• The Odysseus - an unmanned spacecraft built by Houston-based Intuitive Machines - became the first craft to land on the moon in over 50 years, and the first private spacecraft to reach the moon. It landed near the moon's south pole, and will explore the surrounding area for ice.

Two years of war in Ukraine (NYT)
Russia invaded Ukraine on Feb. 24, 2022. Two years later, the war is in an uncertain phase.

Ukraine exceeded the expectations of many around the world by surviving and then driving back Russian forces in the first year of the war. But the second year was largely defined by brutal clashes, with no major breakthroughs on land by either side.

The war’s third year opens with Ukraine on the defensive and struggling to hold the line as it finds itself outmanned and outgunned, much as it was in the first days of the war.

To get a sense of where the war stands and where it is going, I spoke with Marc Santora, who is in Kyiv and has covered the war since the beginning.

Amelia: Russia just took Avdiivka, winning a major symbolic victory. Does that mean it has the momentum right now?

Marc: This winter is probably the most precarious position that Ukraine has found itself in since the first weeks of the war. And, as we get into this third year, the advantage is definitely with Russia.

The Russians know that this is a moment of Ukrainian weakness. There are two main reasons for that.

First: The U.S. military aid has been stopped for months, and it’s unclear if or when more will come. On my trips to the front, whenever you talk to any commander, it is the No. 1 thing they talk about: lack of ammunition and resources.

And second: manpower. The less ammunition they have, the deadlier the battles become for the Ukrainians. And they’re already struggling to get people to fill forces that are depleted after two years of fighting.

What is your sense of the mood — on the front, and in Kyiv?

There is a sense of exhaustion that is palpable.

The soldiers are still as determined as ever. But they’re exhausted. Many of them haven’t had breaks in months and months at a time. They haven’t seen their families. And, for civilians, how do you measure exhaustion? One way is the daily air alarms. By certain counts, there have been 3,000 to 5,000 hours of alarms. That’s four months that people are spending in a bunker. It’s sort of hard to get your head around.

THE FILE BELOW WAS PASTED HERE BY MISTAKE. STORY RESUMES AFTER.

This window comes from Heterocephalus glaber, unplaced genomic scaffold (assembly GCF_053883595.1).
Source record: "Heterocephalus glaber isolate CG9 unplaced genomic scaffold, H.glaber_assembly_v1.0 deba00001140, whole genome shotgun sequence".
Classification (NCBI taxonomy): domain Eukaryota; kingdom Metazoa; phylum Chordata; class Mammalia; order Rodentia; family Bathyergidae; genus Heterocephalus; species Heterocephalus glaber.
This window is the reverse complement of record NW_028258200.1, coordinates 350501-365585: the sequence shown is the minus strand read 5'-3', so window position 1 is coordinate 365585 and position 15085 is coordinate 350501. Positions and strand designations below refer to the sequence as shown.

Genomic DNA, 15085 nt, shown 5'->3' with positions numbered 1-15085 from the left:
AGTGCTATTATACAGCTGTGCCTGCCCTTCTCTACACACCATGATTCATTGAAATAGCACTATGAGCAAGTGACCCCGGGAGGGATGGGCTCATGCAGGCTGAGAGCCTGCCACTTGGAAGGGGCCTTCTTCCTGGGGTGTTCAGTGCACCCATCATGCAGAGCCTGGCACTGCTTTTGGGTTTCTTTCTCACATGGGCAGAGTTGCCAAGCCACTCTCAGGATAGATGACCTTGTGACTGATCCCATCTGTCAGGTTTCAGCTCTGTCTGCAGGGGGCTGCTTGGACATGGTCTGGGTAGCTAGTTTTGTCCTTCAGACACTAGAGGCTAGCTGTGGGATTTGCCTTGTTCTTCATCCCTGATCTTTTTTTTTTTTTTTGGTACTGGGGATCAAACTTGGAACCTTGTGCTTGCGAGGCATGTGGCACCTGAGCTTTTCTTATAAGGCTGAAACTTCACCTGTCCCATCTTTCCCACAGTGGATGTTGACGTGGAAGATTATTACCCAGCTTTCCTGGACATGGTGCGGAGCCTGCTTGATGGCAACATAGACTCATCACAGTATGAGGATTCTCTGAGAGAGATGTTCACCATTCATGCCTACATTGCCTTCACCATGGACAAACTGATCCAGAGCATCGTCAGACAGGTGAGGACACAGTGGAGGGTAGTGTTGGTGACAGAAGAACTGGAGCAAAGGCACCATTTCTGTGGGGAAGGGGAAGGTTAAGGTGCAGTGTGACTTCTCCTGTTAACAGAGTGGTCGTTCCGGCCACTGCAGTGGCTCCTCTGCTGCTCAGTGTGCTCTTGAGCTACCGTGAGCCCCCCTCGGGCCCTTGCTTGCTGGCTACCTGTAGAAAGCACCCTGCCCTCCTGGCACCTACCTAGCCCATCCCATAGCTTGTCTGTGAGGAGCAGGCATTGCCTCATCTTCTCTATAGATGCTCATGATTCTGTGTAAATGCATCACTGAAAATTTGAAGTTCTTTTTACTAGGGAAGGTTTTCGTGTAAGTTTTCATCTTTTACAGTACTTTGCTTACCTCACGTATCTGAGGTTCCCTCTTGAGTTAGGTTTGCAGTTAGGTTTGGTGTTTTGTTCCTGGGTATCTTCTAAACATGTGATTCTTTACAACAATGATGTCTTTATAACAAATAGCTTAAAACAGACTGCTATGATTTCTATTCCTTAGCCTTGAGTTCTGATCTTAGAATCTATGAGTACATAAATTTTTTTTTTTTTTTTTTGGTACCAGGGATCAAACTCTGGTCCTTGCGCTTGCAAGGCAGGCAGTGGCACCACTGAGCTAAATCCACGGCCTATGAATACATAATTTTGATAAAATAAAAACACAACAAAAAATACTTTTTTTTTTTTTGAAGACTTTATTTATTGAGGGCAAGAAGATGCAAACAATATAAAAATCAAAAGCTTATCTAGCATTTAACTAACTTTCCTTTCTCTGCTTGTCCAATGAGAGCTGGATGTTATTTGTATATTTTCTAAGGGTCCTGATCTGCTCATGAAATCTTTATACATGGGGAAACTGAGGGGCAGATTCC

The government doesn’t release figures about the death toll, but there are funerals every day. Everyone here knows someone who has been killed or injured in the fighting. It is a country in perpetual mourning. Still, remarkably, recent polls suggest 90 percent believe they will win the war — as long as they have the support of their allies.

How has your thinking on the future of the war changed in recent weeks or months?

It’s going to be a long war that will probably only grow deadlier. And I don’t think people have really wrestled with what a Ukrainian loss would look like.

Ukraine losing doesn’t just mean some new government. Ukraine truly losing means that you will have a massive amount of bloodshed, a massive new refugee crisis, you’ll have Russia on the borders of NATO nations, and emboldened. The consequences are big.

Most military analysts believe that if Ukraine can hold the line and rebuild its forces this year, they may be in a better position to go on the offensive. So you could see — not next year — but the year after being the decisive year. But war is wildly unpredictable.